Reluctance to continue breastfeeding in The Netherlands.
SourceActa Paediatrica, 90, 9, (2001), pp. 1047-1053
Article / Letter to editor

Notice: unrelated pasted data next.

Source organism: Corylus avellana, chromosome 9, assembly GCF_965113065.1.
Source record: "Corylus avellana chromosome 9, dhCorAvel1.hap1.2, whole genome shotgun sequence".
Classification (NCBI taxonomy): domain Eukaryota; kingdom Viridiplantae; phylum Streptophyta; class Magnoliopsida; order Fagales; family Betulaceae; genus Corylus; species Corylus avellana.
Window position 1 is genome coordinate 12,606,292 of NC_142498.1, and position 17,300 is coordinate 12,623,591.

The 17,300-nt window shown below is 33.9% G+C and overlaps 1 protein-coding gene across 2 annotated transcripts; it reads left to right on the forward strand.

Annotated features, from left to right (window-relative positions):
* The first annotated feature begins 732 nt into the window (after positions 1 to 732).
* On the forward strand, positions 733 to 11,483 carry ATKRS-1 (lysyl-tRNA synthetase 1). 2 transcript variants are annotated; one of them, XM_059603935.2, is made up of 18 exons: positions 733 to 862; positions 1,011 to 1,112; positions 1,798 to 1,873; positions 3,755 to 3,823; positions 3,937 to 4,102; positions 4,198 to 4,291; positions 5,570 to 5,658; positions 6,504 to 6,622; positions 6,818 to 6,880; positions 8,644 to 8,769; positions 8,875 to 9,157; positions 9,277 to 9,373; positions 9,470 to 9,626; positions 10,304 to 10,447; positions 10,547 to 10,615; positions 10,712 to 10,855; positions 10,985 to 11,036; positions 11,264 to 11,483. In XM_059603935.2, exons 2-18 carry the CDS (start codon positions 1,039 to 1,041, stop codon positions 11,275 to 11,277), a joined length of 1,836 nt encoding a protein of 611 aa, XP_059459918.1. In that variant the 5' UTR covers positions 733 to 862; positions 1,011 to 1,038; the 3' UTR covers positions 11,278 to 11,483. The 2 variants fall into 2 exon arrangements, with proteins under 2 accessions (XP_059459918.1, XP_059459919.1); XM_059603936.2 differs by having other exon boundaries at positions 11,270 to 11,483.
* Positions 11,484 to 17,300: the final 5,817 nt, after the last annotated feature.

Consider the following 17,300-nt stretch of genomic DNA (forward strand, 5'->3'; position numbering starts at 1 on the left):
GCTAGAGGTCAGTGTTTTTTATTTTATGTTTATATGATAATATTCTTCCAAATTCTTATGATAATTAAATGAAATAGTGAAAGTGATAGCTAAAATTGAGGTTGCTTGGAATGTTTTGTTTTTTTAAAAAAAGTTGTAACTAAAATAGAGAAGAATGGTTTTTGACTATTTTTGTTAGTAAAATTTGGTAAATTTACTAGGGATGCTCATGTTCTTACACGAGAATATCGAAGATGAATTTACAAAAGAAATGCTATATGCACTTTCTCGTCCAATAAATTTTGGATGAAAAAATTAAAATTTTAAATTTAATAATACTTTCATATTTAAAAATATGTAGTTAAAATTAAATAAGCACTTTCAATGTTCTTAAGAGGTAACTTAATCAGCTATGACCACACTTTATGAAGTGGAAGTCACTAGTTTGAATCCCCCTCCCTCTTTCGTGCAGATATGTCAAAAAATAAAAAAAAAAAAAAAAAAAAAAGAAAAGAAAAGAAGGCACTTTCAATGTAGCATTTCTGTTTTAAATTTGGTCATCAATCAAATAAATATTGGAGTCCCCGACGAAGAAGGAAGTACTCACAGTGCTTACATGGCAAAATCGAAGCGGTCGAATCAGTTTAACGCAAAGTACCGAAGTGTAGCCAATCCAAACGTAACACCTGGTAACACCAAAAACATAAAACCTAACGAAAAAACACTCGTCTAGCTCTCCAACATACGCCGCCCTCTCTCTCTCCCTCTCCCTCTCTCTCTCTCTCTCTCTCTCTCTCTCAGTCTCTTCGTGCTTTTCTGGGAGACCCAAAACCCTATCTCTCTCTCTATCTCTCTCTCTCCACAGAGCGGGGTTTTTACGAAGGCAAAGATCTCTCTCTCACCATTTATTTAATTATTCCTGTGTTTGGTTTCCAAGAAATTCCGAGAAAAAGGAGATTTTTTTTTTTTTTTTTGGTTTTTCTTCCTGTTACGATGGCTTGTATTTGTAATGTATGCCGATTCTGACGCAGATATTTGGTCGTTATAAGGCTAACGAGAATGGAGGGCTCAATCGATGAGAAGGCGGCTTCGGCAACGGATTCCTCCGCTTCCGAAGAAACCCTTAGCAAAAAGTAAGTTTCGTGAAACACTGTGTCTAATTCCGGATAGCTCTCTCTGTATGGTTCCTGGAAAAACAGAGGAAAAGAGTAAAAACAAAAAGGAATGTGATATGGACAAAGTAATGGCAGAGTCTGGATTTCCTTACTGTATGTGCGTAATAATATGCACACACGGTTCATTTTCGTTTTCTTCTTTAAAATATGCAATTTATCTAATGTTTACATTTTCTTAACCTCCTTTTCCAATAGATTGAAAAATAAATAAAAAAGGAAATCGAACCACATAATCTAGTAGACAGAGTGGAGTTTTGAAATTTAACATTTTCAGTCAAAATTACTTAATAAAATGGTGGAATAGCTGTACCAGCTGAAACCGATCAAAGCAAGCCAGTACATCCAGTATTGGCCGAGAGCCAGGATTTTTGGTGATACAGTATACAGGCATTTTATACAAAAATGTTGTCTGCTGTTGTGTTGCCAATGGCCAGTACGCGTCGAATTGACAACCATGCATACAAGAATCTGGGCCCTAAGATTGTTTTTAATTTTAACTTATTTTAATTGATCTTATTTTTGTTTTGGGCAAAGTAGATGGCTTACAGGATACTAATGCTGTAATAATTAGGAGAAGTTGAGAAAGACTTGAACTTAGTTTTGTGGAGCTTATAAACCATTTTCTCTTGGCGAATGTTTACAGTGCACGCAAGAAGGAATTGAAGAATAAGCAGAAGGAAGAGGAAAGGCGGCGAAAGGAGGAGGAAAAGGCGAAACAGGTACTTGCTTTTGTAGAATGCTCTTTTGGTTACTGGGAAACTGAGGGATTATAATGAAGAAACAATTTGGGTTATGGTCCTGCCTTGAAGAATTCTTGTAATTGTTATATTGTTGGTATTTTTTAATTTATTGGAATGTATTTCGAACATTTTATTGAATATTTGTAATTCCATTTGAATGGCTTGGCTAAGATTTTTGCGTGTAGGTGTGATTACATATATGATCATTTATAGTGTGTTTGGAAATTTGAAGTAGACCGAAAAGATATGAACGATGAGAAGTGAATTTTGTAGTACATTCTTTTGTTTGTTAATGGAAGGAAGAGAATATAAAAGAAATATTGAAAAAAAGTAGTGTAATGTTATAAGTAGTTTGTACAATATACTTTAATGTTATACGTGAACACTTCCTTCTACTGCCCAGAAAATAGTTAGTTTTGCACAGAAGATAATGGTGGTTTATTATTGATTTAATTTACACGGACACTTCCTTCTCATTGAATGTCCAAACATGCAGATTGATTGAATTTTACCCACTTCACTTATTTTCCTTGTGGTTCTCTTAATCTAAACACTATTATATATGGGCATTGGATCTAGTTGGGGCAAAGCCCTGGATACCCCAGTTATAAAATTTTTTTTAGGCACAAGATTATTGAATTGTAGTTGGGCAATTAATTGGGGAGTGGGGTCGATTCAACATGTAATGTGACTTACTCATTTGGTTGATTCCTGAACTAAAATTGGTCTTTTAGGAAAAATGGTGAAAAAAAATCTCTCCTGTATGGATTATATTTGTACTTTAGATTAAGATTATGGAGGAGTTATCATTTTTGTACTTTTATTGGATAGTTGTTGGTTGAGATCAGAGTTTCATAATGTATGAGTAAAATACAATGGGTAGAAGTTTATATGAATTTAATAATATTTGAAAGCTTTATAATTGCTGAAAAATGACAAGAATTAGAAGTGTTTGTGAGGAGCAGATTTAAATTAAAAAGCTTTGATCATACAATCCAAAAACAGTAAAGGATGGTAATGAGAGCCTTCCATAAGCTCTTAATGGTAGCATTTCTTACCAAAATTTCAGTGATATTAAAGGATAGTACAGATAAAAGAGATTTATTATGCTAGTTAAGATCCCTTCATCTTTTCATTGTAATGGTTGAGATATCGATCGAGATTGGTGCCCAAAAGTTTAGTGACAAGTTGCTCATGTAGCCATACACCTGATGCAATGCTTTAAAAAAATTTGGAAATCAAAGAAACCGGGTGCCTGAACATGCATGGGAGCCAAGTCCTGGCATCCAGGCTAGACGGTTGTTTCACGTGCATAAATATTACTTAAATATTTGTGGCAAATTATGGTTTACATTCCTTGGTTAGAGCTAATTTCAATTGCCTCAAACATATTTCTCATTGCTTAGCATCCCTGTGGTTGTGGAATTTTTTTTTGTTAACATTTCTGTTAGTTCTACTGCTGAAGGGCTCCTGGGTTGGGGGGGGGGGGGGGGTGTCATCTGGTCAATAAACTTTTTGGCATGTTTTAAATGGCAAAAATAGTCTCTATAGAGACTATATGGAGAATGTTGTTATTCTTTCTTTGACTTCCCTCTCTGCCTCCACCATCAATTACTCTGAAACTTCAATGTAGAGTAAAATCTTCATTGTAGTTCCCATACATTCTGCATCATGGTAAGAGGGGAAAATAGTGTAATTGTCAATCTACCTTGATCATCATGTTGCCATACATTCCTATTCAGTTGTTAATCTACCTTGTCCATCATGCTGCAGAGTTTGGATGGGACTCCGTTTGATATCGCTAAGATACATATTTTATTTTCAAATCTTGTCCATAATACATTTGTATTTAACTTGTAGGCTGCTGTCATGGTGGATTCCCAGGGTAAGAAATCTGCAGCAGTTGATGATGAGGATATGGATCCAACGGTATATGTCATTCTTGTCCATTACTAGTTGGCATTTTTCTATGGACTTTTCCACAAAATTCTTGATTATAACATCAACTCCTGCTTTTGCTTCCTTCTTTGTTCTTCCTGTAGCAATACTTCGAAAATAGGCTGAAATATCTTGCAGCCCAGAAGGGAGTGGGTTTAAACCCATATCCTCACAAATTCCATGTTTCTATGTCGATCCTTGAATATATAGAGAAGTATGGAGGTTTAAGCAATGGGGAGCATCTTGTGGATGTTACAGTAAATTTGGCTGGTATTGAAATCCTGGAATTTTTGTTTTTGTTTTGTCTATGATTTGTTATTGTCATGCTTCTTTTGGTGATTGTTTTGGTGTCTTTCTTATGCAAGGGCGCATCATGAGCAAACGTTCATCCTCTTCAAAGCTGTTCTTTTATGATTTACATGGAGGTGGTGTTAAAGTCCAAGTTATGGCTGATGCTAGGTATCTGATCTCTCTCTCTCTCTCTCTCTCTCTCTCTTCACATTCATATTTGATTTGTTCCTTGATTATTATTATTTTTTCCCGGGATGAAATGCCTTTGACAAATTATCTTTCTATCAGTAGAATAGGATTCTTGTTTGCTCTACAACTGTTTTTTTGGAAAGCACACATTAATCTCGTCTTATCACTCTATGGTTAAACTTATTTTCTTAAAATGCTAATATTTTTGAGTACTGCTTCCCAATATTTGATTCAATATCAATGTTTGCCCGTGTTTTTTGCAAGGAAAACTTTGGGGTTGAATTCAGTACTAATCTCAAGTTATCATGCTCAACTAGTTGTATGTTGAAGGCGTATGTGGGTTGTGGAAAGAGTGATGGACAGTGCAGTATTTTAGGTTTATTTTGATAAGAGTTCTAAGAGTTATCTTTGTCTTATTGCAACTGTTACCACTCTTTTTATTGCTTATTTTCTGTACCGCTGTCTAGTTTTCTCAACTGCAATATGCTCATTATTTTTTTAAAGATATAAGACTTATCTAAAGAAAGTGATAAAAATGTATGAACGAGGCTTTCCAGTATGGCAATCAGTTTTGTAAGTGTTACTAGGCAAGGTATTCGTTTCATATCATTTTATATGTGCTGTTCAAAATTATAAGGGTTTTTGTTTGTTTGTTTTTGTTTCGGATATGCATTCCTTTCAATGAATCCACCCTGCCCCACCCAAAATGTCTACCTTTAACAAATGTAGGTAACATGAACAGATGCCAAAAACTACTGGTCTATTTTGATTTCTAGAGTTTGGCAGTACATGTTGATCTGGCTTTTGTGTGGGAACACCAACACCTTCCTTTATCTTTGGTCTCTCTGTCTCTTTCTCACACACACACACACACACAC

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A prospective cohort study of breastfeeding practice (0-4 mo) was carried out in well-baby clinics. The cohort included 4438 newborns brought to a clinic for the first time between 1 April and 1 July 1998. The odds ratios of demographic and gestational variables connected with the start and duration of breastfeeding were measured. The frequency of the reasons why breastfeeding was interrupted was determined. At birth 71% of the infants included in this study were exclusively breastfed. After 4 mo the percentage had dropped to 21%. Breast milk was replaced directly by formula (23%) or by a mixture of breast milk and formula (77%). Exclusive breastfeeding was given irrespective of the mother's cultural background. Higher education appeared to be the most decisive factor for the initiation of exclusive breastfeeding; higher parity was found to be the most decisive factor for continuation. In 46% of cases the infant's health and behaviour caused mothers to stop exclusive breastfeeding; in 38% the reasons were mother related; in 17% both mother- and infant-related motives were mentioned. Conclusion: Mothers' perception of hunger and crying colics were the main infant-related reasons for cessation of breastfeeding, whereas physical problems, return to work, doubt about the sufficiency of breast milk and the feeling of being restricted by breastfeeding were the main mother-related reasons. The decision to abandon exclusive breastfeeding was made primarily by mothers (71%). In The Netherlands more babies are breastfed at birth than was the case 10 y ago, but the duration of the breastfeeding period has become shorter.
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